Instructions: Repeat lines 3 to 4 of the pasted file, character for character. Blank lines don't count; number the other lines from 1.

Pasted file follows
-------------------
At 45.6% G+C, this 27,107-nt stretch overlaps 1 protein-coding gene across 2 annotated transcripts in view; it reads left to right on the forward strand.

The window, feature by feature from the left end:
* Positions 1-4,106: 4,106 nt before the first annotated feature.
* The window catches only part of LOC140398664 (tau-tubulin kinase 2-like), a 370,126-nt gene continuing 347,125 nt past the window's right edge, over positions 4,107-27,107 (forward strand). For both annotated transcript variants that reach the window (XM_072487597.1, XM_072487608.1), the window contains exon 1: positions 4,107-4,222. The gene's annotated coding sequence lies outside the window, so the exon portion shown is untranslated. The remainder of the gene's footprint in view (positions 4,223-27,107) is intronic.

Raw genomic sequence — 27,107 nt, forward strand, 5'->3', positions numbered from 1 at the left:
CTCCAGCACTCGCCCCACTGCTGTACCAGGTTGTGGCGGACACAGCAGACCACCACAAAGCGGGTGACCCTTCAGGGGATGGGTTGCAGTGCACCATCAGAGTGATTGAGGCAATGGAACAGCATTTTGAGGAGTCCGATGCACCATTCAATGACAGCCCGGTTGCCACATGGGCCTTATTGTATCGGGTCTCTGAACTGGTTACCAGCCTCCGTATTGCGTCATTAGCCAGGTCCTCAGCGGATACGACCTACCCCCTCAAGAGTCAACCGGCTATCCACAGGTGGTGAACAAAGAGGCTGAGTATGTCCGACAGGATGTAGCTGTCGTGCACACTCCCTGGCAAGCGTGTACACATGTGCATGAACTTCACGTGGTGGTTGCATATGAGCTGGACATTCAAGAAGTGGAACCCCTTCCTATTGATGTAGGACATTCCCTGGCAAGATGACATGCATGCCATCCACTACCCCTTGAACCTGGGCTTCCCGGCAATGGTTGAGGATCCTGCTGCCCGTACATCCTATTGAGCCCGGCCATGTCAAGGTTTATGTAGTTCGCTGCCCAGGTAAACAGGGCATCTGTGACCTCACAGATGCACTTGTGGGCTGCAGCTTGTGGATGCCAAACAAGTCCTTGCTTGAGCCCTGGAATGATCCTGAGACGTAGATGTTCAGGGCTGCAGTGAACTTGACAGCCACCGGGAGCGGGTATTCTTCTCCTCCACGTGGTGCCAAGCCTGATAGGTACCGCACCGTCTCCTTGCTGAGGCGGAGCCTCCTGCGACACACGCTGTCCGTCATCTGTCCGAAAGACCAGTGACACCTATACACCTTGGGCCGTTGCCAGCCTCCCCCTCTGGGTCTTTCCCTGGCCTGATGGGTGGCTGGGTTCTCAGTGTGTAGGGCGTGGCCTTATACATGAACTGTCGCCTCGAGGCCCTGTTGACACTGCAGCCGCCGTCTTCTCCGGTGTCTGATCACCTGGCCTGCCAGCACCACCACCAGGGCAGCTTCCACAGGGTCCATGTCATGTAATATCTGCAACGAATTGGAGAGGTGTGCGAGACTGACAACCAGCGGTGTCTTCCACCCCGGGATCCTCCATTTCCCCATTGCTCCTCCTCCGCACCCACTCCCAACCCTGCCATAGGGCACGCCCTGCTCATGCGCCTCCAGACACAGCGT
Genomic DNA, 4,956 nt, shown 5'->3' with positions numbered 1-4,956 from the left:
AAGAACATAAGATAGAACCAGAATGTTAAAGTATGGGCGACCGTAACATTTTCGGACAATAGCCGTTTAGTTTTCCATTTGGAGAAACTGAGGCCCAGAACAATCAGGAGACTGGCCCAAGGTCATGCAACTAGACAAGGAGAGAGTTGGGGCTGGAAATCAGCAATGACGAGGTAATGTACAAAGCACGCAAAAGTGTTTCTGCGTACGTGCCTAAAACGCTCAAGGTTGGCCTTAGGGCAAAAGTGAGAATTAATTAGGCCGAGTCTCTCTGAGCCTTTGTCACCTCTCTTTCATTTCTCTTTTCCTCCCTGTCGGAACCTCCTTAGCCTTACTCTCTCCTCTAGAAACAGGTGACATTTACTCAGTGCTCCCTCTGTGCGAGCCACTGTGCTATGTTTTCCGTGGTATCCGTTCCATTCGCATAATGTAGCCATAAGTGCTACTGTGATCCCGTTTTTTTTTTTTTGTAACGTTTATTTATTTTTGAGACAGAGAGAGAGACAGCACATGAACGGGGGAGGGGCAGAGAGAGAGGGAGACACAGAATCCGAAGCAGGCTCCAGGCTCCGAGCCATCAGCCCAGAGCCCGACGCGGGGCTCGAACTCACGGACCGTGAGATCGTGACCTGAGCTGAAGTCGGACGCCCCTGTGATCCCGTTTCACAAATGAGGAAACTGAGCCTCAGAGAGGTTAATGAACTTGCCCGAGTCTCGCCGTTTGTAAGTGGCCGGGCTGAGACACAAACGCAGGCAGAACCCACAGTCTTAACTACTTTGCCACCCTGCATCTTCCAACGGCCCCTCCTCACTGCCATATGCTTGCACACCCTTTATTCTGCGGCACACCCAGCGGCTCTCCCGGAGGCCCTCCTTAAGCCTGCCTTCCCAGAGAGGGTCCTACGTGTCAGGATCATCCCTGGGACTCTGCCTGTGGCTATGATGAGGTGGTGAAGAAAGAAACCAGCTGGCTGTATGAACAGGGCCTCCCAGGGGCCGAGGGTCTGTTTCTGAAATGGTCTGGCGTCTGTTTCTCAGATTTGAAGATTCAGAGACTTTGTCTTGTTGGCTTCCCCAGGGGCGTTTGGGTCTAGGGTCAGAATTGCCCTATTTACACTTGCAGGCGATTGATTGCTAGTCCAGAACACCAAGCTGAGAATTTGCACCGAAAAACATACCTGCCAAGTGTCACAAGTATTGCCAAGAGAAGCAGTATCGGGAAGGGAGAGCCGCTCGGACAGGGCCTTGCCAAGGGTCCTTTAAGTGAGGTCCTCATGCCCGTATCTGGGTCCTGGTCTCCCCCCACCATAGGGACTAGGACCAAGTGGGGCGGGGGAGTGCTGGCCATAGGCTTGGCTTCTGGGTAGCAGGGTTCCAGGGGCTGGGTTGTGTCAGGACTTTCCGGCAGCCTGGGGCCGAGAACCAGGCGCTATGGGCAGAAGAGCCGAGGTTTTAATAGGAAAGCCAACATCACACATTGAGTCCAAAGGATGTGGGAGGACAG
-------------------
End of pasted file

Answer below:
* Positions 1-4,106: 4,106 nt before the first annotated feature.
* The window catches only part of LOC140398664 (tau-tubulin kinase 2-like), a 370,126-nt gene continuing 347,125 nt past the window's right edge, over positions 4,107-27,107 (forward strand). For both annotated transcript variants that reach the window (XM_072487597.1, XM_072487608.1), the window contains exon 1: positions 4,107-4,222. The gene's annotated coding sequence lies outside the window, so the exon portion shown is untranslated. The remainder of the gene's footprint in view (positions 4,223-27,107) is intronic.